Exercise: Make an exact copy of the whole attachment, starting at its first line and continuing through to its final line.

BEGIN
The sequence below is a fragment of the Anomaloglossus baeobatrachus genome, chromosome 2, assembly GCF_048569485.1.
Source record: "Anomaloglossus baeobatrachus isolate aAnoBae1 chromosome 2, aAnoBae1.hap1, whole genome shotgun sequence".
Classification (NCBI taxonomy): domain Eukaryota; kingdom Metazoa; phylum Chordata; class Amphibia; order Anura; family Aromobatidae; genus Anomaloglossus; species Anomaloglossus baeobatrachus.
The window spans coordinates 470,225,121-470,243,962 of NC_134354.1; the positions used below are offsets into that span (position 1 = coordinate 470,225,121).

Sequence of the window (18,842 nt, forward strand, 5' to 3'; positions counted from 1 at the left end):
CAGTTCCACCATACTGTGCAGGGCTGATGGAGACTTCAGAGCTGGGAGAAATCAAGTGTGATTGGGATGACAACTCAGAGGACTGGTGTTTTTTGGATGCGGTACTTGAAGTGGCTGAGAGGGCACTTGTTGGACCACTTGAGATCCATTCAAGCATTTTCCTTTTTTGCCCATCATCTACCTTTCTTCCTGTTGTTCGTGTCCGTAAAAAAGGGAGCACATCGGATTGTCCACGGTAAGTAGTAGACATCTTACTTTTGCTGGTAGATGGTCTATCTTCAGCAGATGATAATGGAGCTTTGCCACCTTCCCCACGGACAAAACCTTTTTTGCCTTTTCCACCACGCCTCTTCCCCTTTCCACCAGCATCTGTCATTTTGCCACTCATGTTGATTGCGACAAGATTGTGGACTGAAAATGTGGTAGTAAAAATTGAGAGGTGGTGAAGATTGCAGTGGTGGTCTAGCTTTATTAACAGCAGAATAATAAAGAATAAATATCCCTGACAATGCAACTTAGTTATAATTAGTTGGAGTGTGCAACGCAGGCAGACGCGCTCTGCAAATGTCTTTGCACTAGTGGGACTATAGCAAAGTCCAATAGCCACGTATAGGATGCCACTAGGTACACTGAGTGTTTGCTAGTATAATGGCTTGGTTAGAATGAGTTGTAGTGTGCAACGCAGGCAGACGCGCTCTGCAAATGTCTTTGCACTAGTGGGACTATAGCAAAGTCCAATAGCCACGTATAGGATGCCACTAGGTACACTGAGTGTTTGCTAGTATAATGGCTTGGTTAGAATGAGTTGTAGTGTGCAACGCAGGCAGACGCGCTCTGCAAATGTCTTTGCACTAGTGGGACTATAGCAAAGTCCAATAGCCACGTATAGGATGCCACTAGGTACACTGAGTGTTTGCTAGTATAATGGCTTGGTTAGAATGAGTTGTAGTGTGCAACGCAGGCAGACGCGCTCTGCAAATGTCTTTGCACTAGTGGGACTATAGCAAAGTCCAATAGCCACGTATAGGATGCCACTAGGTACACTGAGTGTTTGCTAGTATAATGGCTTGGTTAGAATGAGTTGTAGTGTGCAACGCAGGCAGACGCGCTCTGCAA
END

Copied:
The sequence below is a fragment of the Anomaloglossus baeobatrachus genome, chromosome 2, assembly GCF_048569485.1.
Source record: "Anomaloglossus baeobatrachus isolate aAnoBae1 chromosome 2, aAnoBae1.hap1, whole genome shotgun sequence".
Classification (NCBI taxonomy): domain Eukaryota; kingdom Metazoa; phylum Chordata; class Amphibia; order Anura; family Aromobatidae; genus Anomaloglossus; species Anomaloglossus baeobatrachus.
The window spans coordinates 470,225,121-470,243,962 of NC_134354.1; the positions used below are offsets into that span (position 1 = coordinate 470,225,121).

Sequence of the window (18,842 nt, forward strand, 5' to 3'; positions counted from 1 at the left end):
CAGTTCCACCATACTGTGCAGGGCTGATGGAGACTTCAGAGCTGGGAGAAATCAAGTGTGATTGGGATGACAACTCAGAGGACTGGTGTTTTTTGGATGCGGTACTTGAAGTGGCTGAGAGGGCACTTGTTGGACCACTTGAGATCCATTCAAGCATTTTCCTTTTTTGCCCATCATCTACCTTTCTTCCTGTTGTTCGTGTCCGTAAAAAAGGGAGCACATCGGATTGTCCACGGTAAGTAGTAGACATCTTACTTTTGCTGGTAGATGGTCTATCTTCAGCAGATGATAATGGAGCTTTGCCACCTTCCCCACGGACAAAACCTTTTTTGCCTTTTCCACCACGCCTCTTCCCCTTTCCACCAGCATCTGTCATTTTGCCACTCATGTTGATTGCGACAAGATTGTGGACTGAAAATGTGGTAGTAAAAATTGAGAGGTGGTGAAGATTGCAGTGGTGGTCTAGCTTTATTAACAGCAGAATAATAAAGAATAAATATCCCTGACAATGCAACTTAGTTATAATTAGTTGGAGTGTGCAACGCAGGCAGACGCGCTCTGCAAATGTCTTTGCACTAGTGGGACTATAGCAAAGTCCAATAGCCACGTATAGGATGCCACTAGGTACACTGAGTGTTTGCTAGTATAATGGCTTGGTTAGAATGAGTTGTAGTGTGCAACGCAGGCAGACGCGCTCTGCAAATGTCTTTGCACTAGTGGGACTATAGCAAAGTCCAATAGCCACGTATAGGATGCCACTAGGTACACTGAGTGTTTGCTAGTATAATGGCTTGGTTAGAATGAGTTGTAGTGTGCAACGCAGGCAGACGCGCTCTGCAAATGTCTTTGCACTAGTGGGACTATAGCAAAGTCCAATAGCCACGTATAGGATGCCACTAGGTACACTGAGTGTTTGCTAGTATAATGGCTTGGTTAGAATGAGTTGTAGTGTGCAACGCAGGCAGACGCGCTCTGCAAATGTCTTTGCACTAGTGGGACTATAGCAAAGTCCAATAGCCACGTATAGGATGCCACTAGGTACACTGAGTGTTTGCTAGTATAATGGCTTGGTTAGAATGAGTTGTAGTGTGCAACGCAGGCAGACGCGCTCTGCAA